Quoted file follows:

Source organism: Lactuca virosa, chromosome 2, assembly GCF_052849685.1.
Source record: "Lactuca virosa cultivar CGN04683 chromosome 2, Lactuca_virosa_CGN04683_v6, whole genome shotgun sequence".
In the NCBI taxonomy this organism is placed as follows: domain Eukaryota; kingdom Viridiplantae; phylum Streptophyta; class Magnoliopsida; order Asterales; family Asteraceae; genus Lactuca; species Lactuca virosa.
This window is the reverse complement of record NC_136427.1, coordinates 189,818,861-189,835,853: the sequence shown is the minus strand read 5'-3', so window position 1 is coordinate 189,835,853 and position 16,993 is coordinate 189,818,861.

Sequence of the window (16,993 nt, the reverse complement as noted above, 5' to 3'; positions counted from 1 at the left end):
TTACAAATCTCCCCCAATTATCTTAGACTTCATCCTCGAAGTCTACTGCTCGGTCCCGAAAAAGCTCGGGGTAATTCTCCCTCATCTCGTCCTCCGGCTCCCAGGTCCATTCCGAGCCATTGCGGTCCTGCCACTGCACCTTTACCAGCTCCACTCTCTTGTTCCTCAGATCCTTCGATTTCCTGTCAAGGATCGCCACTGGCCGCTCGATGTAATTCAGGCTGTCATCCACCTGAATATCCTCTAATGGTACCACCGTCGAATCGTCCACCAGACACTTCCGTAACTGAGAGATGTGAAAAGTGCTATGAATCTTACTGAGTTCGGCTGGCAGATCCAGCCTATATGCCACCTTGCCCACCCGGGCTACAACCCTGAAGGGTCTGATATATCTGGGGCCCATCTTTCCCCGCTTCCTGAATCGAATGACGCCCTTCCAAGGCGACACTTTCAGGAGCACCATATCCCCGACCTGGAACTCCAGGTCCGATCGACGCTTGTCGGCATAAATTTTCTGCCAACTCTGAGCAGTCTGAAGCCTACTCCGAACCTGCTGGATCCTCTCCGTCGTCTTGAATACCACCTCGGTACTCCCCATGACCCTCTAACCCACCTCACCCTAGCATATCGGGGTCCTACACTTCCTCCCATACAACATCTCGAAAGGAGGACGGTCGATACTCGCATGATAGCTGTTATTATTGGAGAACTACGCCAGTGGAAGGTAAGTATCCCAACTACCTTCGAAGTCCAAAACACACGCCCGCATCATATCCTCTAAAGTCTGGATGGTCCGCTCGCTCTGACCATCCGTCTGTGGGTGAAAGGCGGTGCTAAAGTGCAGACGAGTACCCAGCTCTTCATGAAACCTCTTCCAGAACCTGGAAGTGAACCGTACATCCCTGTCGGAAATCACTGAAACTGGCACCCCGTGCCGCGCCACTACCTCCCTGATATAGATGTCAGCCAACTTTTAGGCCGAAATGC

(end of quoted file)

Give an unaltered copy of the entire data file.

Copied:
Source organism: Lactuca virosa, chromosome 2, assembly GCF_052849685.1.
Source record: "Lactuca virosa cultivar CGN04683 chromosome 2, Lactuca_virosa_CGN04683_v6, whole genome shotgun sequence".
In the NCBI taxonomy this organism is placed as follows: domain Eukaryota; kingdom Viridiplantae; phylum Streptophyta; class Magnoliopsida; order Asterales; family Asteraceae; genus Lactuca; species Lactuca virosa.
This window is the reverse complement of record NC_136427.1, coordinates 189,818,861-189,835,853: the sequence shown is the minus strand read 5'-3', so window position 1 is coordinate 189,835,853 and position 16,993 is coordinate 189,818,861.

Sequence of the window (16,993 nt, the reverse complement as noted above, 5' to 3'; positions counted from 1 at the left end):
TTACAAATCTCCCCCAATTATCTTAGACTTCATCCTCGAAGTCTACTGCTCGGTCCCGAAAAAGCTCGGGGTAATTCTCCCTCATCTCGTCCTCCGGCTCCCAGGTCCATTCCGAGCCATTGCGGTCCTGCCACTGCACCTTTACCAGCTCCACTCTCTTGTTCCTCAGATCCTTCGATTTCCTGTCAAGGATCGCCACTGGCCGCTCGATGTAATTCAGGCTGTCATCCACCTGAATATCCTCTAATGGTACCACCGTCGAATCGTCCACCAGACACTTCCGTAACTGAGAGATGTGAAAAGTGCTATGAATCTTACTGAGTTCGGCTGGCAGATCCAGCCTATATGCCACCTTGCCCACCCGGGCTACAACCCTGAAGGGTCTGATATATCTGGGGCCCATCTTTCCCCGCTTCCTGAATCGAATGACGCCCTTCCAAGGCGACACTTTCAGGAGCACCATATCCCCGACCTGGAACTCCAGGTCCGATCGACGCTTGTCGGCATAAATTTTCTGCCAACTCTGAGCAGTCTGAAGCCTACTCCGAACCTGCTGGATCCTCTCCGTCGTCTTGAATACCACCTCGGTACTCCCCATGACCCTCTAACCCACCTCACCCTAGCATATCGGGGTCCTACACTTCCTCCCATACAACATCTCGAAAGGAGGACGGTCGATACTCGCATGATAGCTGTTATTATTGGAGAACTACGCCAGTGGAAGGTAAGTATCCCAACTACCTTCGAAGTCCAAAACACACGCCCGCATCATATCCTCTAAAGTCTGGATGGTCCGCTCGCTCTGACCATCCGTCTGTGGGTGAAAGGCGGTGCTAAAGTGCAGACGAGTACCCAGCTCTTCATGAAACCTCTTCCAGAACCTGGAAGTGAACCGTACATCCCTGTCGGAAATCACTGAAACTGGCACCCCGTGCCGCGCCACTACCTCCCTGATATAGATGTCAGCCAACTTTTAGGCCGAAATGC